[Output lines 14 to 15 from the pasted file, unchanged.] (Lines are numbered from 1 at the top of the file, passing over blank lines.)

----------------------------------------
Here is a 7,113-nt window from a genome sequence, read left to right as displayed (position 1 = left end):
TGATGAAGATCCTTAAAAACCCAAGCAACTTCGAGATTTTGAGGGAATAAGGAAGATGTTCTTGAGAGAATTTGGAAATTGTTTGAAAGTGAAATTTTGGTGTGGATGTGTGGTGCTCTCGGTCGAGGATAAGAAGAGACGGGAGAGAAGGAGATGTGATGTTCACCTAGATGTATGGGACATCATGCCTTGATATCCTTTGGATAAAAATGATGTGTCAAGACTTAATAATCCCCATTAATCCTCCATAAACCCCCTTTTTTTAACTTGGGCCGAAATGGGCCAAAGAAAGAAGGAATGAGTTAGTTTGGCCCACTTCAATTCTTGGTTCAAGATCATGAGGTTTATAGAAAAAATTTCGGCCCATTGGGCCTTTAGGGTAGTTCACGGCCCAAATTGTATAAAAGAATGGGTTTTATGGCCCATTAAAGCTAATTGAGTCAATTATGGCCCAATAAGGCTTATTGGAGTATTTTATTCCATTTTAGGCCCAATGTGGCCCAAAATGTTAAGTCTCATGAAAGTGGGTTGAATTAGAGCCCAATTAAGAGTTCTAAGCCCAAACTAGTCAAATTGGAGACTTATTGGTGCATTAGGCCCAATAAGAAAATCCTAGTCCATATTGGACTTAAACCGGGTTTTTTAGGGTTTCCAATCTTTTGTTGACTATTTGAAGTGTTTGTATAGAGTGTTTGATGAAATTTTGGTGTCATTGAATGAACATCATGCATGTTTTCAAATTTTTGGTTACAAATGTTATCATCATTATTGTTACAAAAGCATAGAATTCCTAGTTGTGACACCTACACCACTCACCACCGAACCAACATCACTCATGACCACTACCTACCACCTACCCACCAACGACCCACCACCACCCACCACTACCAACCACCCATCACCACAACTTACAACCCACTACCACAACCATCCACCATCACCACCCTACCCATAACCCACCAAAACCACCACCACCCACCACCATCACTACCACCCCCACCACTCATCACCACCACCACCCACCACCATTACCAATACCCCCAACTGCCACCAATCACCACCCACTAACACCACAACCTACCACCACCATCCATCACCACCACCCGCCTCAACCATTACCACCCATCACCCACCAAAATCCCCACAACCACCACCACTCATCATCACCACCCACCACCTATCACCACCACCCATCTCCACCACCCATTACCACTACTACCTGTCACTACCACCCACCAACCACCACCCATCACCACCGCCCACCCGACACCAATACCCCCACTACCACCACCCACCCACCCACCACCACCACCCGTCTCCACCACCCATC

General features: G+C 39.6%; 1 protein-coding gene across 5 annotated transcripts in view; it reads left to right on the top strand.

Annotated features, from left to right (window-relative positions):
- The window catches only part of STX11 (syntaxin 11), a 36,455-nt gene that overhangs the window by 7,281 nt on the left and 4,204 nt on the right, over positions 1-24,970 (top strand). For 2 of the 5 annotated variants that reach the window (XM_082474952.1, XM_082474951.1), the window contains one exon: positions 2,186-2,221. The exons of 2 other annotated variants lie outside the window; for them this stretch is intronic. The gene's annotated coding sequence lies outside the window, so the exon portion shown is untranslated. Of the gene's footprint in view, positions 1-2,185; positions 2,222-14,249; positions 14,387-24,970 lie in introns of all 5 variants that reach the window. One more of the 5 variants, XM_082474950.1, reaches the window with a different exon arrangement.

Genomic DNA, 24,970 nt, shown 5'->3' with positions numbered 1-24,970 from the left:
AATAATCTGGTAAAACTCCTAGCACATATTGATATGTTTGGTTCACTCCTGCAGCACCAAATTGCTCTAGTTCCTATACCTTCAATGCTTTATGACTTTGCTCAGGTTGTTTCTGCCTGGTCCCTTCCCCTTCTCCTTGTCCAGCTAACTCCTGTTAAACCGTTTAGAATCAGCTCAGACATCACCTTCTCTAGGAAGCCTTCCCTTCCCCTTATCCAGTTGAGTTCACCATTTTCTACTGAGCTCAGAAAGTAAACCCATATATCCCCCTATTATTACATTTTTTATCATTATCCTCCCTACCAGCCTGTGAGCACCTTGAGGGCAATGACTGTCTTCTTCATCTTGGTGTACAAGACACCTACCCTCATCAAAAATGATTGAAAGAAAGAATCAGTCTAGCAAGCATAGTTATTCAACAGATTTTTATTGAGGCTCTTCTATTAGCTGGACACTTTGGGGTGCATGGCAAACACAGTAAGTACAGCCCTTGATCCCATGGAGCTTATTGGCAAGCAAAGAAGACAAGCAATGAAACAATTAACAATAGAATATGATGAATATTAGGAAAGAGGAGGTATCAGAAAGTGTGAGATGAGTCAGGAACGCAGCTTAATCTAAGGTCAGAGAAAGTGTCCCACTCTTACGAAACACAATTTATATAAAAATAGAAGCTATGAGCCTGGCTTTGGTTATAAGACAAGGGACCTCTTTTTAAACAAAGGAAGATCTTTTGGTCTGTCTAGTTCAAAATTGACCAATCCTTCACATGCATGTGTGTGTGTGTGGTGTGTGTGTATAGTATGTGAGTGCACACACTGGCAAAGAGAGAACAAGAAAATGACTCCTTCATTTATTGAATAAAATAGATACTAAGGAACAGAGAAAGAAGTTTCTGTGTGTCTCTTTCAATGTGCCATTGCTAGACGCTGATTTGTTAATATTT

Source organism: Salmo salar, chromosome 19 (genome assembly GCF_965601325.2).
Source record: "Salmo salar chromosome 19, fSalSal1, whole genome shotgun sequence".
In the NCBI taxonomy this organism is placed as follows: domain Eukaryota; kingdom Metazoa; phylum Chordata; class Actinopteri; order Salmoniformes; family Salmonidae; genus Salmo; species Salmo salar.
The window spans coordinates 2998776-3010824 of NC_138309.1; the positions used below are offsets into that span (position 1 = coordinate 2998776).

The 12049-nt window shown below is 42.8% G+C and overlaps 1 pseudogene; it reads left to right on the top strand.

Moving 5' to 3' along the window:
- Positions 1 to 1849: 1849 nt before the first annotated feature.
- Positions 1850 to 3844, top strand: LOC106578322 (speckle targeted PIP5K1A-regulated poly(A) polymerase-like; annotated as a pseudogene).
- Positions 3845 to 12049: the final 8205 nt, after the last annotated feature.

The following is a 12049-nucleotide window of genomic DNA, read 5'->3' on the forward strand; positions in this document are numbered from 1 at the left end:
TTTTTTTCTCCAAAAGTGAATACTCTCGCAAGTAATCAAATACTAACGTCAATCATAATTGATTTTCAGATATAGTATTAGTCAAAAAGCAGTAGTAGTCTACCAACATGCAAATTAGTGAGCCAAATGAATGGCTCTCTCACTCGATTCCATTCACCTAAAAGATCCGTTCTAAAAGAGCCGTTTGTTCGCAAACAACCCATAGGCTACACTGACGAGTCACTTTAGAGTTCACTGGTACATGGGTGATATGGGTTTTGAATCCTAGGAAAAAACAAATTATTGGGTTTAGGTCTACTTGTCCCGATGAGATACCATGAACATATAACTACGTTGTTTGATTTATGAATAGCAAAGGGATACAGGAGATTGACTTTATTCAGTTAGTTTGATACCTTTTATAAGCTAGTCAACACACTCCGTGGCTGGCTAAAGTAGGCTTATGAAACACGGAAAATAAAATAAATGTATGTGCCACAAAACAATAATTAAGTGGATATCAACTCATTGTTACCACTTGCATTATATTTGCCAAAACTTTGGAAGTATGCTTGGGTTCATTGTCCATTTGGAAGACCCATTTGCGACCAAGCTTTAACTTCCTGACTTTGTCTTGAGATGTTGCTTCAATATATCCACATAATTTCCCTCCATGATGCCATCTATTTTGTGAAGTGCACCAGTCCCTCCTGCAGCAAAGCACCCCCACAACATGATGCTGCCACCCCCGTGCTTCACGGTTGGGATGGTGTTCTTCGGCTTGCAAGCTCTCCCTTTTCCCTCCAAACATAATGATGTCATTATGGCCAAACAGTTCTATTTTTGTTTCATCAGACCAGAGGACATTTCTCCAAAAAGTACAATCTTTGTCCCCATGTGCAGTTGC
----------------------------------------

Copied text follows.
- Positions 1 to 1849: 1849 nt before the first annotated feature.
- Positions 1850 to 3844, top strand: LOC106578322 (speckle targeted PIP5K1A-regulated poly(A) polymerase-like; annotated as a pseudogene).